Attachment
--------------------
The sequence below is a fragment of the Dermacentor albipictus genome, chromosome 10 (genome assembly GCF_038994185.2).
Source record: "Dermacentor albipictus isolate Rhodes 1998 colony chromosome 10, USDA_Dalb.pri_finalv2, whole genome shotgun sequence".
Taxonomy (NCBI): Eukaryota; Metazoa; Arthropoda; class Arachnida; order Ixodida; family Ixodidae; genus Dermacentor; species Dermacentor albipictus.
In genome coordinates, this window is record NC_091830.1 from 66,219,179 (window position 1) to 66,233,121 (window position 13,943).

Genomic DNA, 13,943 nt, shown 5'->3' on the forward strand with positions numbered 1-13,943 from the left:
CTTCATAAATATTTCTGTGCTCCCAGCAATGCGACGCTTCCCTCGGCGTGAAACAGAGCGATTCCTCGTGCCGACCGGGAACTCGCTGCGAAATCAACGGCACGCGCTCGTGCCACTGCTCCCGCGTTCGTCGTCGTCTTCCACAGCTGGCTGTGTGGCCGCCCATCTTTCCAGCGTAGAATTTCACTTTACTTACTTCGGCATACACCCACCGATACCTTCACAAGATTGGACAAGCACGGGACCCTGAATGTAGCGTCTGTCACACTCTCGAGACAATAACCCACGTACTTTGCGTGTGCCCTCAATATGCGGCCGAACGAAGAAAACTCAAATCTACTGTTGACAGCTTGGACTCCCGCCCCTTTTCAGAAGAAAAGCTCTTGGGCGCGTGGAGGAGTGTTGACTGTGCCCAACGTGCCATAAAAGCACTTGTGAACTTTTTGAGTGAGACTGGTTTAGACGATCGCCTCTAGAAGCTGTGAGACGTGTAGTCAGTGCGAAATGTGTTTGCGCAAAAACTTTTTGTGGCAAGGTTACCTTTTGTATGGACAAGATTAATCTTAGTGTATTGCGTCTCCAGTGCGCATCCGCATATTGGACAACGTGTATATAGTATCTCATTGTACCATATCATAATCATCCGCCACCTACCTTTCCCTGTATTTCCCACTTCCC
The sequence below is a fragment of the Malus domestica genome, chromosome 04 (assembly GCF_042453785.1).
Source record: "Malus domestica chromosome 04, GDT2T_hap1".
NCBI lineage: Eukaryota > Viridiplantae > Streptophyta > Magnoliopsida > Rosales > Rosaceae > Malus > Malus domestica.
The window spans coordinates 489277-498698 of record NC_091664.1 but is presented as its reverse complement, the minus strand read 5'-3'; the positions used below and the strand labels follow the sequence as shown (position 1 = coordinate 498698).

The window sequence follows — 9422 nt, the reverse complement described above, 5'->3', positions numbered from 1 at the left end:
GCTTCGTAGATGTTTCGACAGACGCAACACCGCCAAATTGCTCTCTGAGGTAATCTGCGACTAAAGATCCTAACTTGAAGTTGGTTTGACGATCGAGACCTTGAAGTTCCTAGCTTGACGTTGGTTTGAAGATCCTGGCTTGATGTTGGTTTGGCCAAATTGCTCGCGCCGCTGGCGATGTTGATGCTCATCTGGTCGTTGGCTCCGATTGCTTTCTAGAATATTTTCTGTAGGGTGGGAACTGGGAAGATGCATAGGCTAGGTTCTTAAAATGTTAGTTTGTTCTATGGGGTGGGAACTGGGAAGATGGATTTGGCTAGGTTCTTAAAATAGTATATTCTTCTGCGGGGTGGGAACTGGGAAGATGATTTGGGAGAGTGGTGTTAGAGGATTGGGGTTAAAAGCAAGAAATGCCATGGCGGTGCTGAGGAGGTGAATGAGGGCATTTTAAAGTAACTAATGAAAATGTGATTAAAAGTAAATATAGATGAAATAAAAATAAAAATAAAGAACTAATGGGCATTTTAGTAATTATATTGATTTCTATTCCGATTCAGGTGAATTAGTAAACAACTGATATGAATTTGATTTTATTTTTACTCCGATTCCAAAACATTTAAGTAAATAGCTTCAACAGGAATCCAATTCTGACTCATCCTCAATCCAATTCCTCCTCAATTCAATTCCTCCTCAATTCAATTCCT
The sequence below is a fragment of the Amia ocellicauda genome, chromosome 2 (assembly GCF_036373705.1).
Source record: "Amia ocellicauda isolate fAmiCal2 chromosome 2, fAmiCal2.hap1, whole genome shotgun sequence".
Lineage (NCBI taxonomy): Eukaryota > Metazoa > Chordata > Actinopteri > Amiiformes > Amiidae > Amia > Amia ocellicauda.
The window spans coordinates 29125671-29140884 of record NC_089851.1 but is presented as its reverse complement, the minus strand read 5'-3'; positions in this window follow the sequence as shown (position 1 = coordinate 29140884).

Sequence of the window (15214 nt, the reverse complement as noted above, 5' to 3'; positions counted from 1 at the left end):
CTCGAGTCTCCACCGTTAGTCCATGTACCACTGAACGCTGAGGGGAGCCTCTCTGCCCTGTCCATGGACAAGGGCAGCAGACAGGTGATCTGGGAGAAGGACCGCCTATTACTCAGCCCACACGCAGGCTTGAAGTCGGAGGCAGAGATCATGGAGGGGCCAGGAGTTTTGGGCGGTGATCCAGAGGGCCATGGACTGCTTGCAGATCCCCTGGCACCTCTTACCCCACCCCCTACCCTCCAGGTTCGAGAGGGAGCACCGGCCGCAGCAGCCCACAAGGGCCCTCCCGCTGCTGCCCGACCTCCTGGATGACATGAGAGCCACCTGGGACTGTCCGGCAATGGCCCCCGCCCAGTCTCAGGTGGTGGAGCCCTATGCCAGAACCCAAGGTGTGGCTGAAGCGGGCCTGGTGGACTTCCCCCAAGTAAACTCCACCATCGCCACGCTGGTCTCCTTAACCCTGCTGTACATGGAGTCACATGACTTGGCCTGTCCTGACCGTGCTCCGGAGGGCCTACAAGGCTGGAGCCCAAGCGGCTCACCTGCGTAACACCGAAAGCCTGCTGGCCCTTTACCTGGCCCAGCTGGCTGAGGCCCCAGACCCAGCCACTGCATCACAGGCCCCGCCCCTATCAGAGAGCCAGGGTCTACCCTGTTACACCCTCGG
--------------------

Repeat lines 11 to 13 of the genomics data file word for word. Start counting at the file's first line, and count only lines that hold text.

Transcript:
The window sequence follows — 9422 nt, the reverse complement described above, 5'->3', positions numbered from 1 at the left end:
GCTTCGTAGATGTTTCGACAGACGCAACACCGCCAAATTGCTCTCTGAGGTAATCTGCGACTAAAGATCCTAACTTGAAGTTGGTTTGACGATCGAGACCTTGAAGTTCCTAGCTTGACGTTGGTTTGAAGATCCTGGCTTGATGTTGGTTTGGCCAAATTGCTCGCGCCGCTGGCGATGTTGATGCTCATCTGGTCGTTGGCTCCGATTGCTTTCTAGAATATTTTCTGTAGGGTGGGAACTGGGAAGATGCATAGGCTAGGTTCTTAAAATGTTAGTTTGTTCTATGGGGTGGGAACTGGGAAGATGGATTTGGCTAGGTTCTTAAAATAGTATATTCTTCTGCGGGGTGGGAACTGGGAAGATGATTTGGGAGAGTGGTGTTAGAGGATTGGGGTTAAAAGCAAGAAATGCCATGGCGGTGCTGAGGAGGTGAATGAGGGCATTTTAAAGTAACTAATGAAAATGTGATTAAAAGTAAATATAGATGAAATAAAAATAAAAATAAAGAACTAATGGGCATTTTAGTAATTATATTGATTTCTATTCCGATTCAGGTGAATTAGTAAACAACTGATATGAATTTGATTTTATTTTTACTCCGATTCCAAAACATTTAAGTAAATAGCTTCAACAGGAATCCAATTCTGACTCATCCTCAATCCAATTCCTCCTCAATTCAATTCCTCCTCAATTCAATTCCT
The sequence below is a fragment of the Amia ocellicauda genome, chromosome 2 (assembly GCF_036373705.1).